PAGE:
Farmers unearth ancient skeleton in California artichoke field.
There’s a lot more than artichokes lying in Castroville, California’s soil.
An excavation team is working on a Castroville farm field where they discovered bones from an adult and juvenile Ice Age Columbian mammoth.
On Monday the site was opened for the first time to the media.
In December farmers Ryan Jefferson and Martin Jefferson were leveling a field for better drainage when they turned up something strange.
“We dug it up and saw weird formations on rock,” Ryan Jefferson said. “It was pink and white with blue veins through it.”
The two farmers put their discovery in the hands of experts, who realized the “weird rock” was actually a Columbian mammoth tusk and molar.
Excavators named the mammoths Stella and Addie.
“These animals were here when humans arrived in North America during the Ice Age,” Project Director Mark Hylkema said.
Columbian mammoths have been found in California before.
One was found in Fremont in the 1960s, and most recently in San Jose in 2005.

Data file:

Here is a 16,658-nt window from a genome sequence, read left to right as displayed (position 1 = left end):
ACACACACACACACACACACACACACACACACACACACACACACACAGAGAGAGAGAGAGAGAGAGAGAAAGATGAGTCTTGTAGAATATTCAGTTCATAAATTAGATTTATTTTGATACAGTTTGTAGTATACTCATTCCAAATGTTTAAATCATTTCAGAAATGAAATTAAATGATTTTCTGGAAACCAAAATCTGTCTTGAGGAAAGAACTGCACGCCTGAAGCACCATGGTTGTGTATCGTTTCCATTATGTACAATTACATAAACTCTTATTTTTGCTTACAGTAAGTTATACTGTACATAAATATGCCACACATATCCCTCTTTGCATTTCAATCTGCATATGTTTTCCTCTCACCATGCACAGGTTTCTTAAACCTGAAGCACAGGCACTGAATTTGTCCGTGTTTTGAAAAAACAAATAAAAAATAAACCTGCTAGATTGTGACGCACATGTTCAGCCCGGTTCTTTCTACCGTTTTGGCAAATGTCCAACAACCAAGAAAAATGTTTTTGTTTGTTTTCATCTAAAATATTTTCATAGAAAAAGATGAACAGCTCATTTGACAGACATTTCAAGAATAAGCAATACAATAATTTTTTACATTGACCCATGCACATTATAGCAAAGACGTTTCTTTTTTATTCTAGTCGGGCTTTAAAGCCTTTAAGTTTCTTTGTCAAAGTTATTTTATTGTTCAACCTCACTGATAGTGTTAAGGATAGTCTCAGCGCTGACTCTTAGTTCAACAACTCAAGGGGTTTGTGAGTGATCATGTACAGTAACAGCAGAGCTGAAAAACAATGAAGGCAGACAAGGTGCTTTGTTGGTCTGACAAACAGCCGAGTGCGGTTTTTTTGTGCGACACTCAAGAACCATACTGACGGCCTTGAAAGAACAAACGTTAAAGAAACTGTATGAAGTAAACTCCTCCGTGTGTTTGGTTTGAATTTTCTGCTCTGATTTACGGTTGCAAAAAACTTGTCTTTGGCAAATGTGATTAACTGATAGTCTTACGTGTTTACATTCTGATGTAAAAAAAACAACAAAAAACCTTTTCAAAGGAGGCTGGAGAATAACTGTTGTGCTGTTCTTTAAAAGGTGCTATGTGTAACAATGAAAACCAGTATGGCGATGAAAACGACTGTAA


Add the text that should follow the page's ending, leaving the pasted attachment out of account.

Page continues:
This is the first mammoth found in Monterey County.
There may be an even more exciting discovery from the Castroville site: Columbian mammoth hair that could contain DNA.
“This isn't just digging up a mammoth, it's also looking for what information we can get. Can we get DNA?” King said. “If we can get DNA out of hair follicle, it means we can do genetic comparisons, mammoths and elephants.”
This would be the first DNA recovery from the species.
The excavation team, which has been at the site for a month, has uncovered 10 percent of the mammoths’ bones.
“We’re dealing with dozens of little fragments for each bone, broken into pieces,” said Project Coordinator Timothy King. “It’s going to take a long time.”